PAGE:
Dr. Frankl discovered that even under the most inhumane of conditions, one can live a life of purpose and meaning. But for the majority of prisoners at Auschwitz, a meaningful life did not seem possible. Immersed in a world that no longer recognized the value of human life and human dignity, that robbed them of their will and made them objects to be exterminated, most inmates suffered a loss of their values. If a prisoner did not struggle against this spiritual destruction with a determined effort to save his self-respect, he lost his feeling of being an individual, a being with a mind, with inner freedom, and with personal value. His existence descended to the level of animal life, plunging him into a depression so deep that he became incapable of action. No entreaties, no blows, no threats would have any effect on his apathetic paralysis, and he soon died, underscoring the Russian novelist Fyodor Dostoyevsky's observation: "Without a firm idea of himself and the purpose of his life, man cannot live, and would sooner destroy himself than remain on earth, even if he was surrounded with bread."
Dr. Frankl found that the meaning of his life in this situation was to try to help his fellow prisoners restore their psychological health. He had to find ways for them to look forward to the future: a loved one waiting for their return, a talent to be used, or perhaps work yet to be completed. These were the threads he tried to weave back into the patterns of meaning in these devastated lives. His efforts led him to the following epiphany:
We had to learn ourselves, and furthermore we had to teach the despairing men, that it did not matter what we expected from life, but rather what life expected from us. We needed to stop asking about the meaning of life but instead to think of ourselves as those who were being questioned by life, daily and hourly. Our answer must consist not in talk and medication, but in right action and in right conduct. Life ultimately means taking the responsibility to find the right answer to its problems and to fulfill the tasks which it constantly sets for each individual.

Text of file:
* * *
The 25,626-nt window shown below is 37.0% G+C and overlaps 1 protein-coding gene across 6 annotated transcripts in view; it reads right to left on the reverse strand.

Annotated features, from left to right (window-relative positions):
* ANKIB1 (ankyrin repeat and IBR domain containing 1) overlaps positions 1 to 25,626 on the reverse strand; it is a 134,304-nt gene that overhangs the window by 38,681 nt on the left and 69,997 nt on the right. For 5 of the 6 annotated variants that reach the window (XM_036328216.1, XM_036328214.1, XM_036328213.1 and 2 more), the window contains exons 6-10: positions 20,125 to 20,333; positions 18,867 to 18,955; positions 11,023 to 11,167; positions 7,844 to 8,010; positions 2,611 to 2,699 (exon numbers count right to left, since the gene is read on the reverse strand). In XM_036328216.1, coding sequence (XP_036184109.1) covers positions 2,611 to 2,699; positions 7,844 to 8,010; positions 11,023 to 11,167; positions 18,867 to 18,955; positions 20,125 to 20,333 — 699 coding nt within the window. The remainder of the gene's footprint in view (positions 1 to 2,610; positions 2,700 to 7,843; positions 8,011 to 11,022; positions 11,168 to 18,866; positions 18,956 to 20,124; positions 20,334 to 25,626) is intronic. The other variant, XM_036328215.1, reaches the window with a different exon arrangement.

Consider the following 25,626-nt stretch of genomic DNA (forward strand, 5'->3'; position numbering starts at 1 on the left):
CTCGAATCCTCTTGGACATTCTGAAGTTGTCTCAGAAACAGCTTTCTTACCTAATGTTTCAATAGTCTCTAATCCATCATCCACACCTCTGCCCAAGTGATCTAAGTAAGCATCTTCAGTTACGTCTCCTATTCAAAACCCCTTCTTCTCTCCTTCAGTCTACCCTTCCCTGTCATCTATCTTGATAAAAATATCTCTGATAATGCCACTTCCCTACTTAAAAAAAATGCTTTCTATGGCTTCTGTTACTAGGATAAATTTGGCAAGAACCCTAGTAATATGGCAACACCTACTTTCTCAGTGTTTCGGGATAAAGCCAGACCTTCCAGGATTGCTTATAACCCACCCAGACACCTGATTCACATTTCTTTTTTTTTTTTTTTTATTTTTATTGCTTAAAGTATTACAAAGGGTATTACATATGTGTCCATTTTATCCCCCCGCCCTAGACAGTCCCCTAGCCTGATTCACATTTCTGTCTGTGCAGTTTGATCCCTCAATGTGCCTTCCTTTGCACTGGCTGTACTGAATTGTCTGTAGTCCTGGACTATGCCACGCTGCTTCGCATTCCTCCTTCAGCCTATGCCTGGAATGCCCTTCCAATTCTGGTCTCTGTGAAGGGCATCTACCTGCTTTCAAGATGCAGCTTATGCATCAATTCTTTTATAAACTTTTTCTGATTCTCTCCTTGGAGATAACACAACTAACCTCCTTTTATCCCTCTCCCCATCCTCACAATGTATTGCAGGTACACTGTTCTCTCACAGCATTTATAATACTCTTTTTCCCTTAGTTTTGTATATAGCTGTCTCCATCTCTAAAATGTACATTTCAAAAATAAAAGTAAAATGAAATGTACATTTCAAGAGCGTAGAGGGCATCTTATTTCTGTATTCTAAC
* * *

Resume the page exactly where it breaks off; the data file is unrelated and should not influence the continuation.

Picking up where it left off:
We each long for a life of significance, to feel that in some important way our life has made a unique contribution to the world and to the lives of others. We each strive to create our self as a person of unusual quality, someone who is admired by others as extraordinary. We hope for lives characterized by accomplishments and lasting relationships that will distinguish us as memorable individuals both during and after our time on earth. Unfortunately, we often don't achieve these lofty goals. In order to discover the meaning of our lives, we need to understand "who" we are. And we live in an age in which many people are not sure "who" they are or whether in fact their lives have any significant meaning whatsoever.
When we are asked questions such as "Who are you?" or "What is the meaning of your life?" we often lack any idea of how to respond. But an even more revealing symptom of our confusion and alienation is the fact that we rarely even pose these questions, to ourselves or to others. We are too busy "living" to wonder why we are living or who is doing the living. But can we afford to be too busy to find meaning in our lives? Our lives depend on our answer to this question. Not our biological lives necessarily, but the life of our spirit. We so often cruise along on autopilot-days slipping into weeks, weeks merging into years, years coalescing into a life-without confronting these important questions. If we are to become human in the fullest sense, achieving our distinctive potentials and living a life of significance, we must first have what the theologian Paul Tillich characterized as "the courage to be."
There is a terrible price to pay for this loss of wonder and lack of meaning, for it corrodes any life, eating it away from the inside until only a shell remains. Albert Camus, novelist and writer on existential themes, expressed it this way: "To lose one's life is a little thing and I shall have the courage to do so if it is necessary; but to see the meaning of this life dissipated, to see our reason for existing disappear, that is what is unbearable. One cannot live without meaning."
Many people are in fact living with a diminished sense of meaning, and they struggle to fill the void within them by frantically pursuing power, money, pleasure, thrills, mind-altered states, or the latest psychic fad. Yet these compulsive cravings only serve to reveal the lack of purpose in their lives, poor substitutes for a life built around authentic purpose and genuine meaning. Dr. Frankl provided an eloquent analysis of the desperate situation in which we find ourselves: